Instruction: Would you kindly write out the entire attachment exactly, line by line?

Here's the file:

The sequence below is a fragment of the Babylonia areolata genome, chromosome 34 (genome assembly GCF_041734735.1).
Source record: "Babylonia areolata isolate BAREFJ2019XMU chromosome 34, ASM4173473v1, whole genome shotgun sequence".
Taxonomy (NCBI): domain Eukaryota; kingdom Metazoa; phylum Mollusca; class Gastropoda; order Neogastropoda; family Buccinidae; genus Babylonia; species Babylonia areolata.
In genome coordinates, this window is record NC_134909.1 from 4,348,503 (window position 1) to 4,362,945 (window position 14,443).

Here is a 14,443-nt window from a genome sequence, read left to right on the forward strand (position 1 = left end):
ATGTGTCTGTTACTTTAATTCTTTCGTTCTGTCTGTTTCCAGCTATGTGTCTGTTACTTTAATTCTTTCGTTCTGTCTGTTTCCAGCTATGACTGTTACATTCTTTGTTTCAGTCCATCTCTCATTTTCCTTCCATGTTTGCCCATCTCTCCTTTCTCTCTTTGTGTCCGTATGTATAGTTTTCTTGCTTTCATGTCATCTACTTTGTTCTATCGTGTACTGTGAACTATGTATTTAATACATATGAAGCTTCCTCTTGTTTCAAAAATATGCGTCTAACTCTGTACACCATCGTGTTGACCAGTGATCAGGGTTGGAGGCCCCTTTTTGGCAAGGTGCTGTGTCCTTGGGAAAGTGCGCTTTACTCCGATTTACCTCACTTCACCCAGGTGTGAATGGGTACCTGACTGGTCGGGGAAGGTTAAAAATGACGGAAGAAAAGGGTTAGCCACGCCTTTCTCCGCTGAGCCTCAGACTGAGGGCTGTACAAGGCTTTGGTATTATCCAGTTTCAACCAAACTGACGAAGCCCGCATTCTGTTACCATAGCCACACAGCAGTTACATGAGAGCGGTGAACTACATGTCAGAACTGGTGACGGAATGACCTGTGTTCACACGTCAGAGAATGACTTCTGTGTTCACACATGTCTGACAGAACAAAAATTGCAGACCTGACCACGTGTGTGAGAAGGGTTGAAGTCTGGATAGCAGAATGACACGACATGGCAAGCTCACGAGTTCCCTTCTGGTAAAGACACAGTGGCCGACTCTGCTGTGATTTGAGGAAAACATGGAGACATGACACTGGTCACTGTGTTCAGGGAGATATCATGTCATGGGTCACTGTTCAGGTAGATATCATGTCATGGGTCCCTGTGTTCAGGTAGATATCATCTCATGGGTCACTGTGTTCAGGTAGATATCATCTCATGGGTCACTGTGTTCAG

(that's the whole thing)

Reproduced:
The sequence below is a fragment of the Babylonia areolata genome, chromosome 34 (genome assembly GCF_041734735.1).
Source record: "Babylonia areolata isolate BAREFJ2019XMU chromosome 34, ASM4173473v1, whole genome shotgun sequence".
Taxonomy (NCBI): domain Eukaryota; kingdom Metazoa; phylum Mollusca; class Gastropoda; order Neogastropoda; family Buccinidae; genus Babylonia; species Babylonia areolata.
In genome coordinates, this window is record NC_134909.1 from 4,348,503 (window position 1) to 4,362,945 (window position 14,443).

Here is a 14,443-nt window from a genome sequence, read left to right on the forward strand (position 1 = left end):
ATGTGTCTGTTACTTTAATTCTTTCGTTCTGTCTGTTTCCAGCTATGTGTCTGTTACTTTAATTCTTTCGTTCTGTCTGTTTCCAGCTATGACTGTTACATTCTTTGTTTCAGTCCATCTCTCATTTTCCTTCCATGTTTGCCCATCTCTCCTTTCTCTCTTTGTGTCCGTATGTATAGTTTTCTTGCTTTCATGTCATCTACTTTGTTCTATCGTGTACTGTGAACTATGTATTTAATACATATGAAGCTTCCTCTTGTTTCAAAAATATGCGTCTAACTCTGTACACCATCGTGTTGACCAGTGATCAGGGTTGGAGGCCCCTTTTTGGCAAGGTGCTGTGTCCTTGGGAAAGTGCGCTTTACTCCGATTTACCTCACTTCACCCAGGTGTGAATGGGTACCTGACTGGTCGGGGAAGGTTAAAAATGACGGAAGAAAAGGGTTAGCCACGCCTTTCTCCGCTGAGCCTCAGACTGAGGGCTGTACAAGGCTTTGGTATTATCCAGTTTCAACCAAACTGACGAAGCCCGCATTCTGTTACCATAGCCACACAGCAGTTACATGAGAGCGGTGAACTACATGTCAGAACTGGTGACGGAATGACCTGTGTTCACACGTCAGAGAATGACTTCTGTGTTCACACATGTCTGACAGAACAAAAATTGCAGACCTGACCACGTGTGTGAGAAGGGTTGAAGTCTGGATAGCAGAATGACACGACATGGCAAGCTCACGAGTTCCCTTCTGGTAAAGACACAGTGGCCGACTCTGCTGTGATTTGAGGAAAACATGGAGACATGACACTGGTCACTGTGTTCAGGGAGATATCATGTCATGGGTCACTGTTCAGGTAGATATCATGTCATGGGTCCCTGTGTTCAGGTAGATATCATCTCATGGGTCACTGTGTTCAGGTAGATATCATCTCATGGGTCACTGTGTTCAG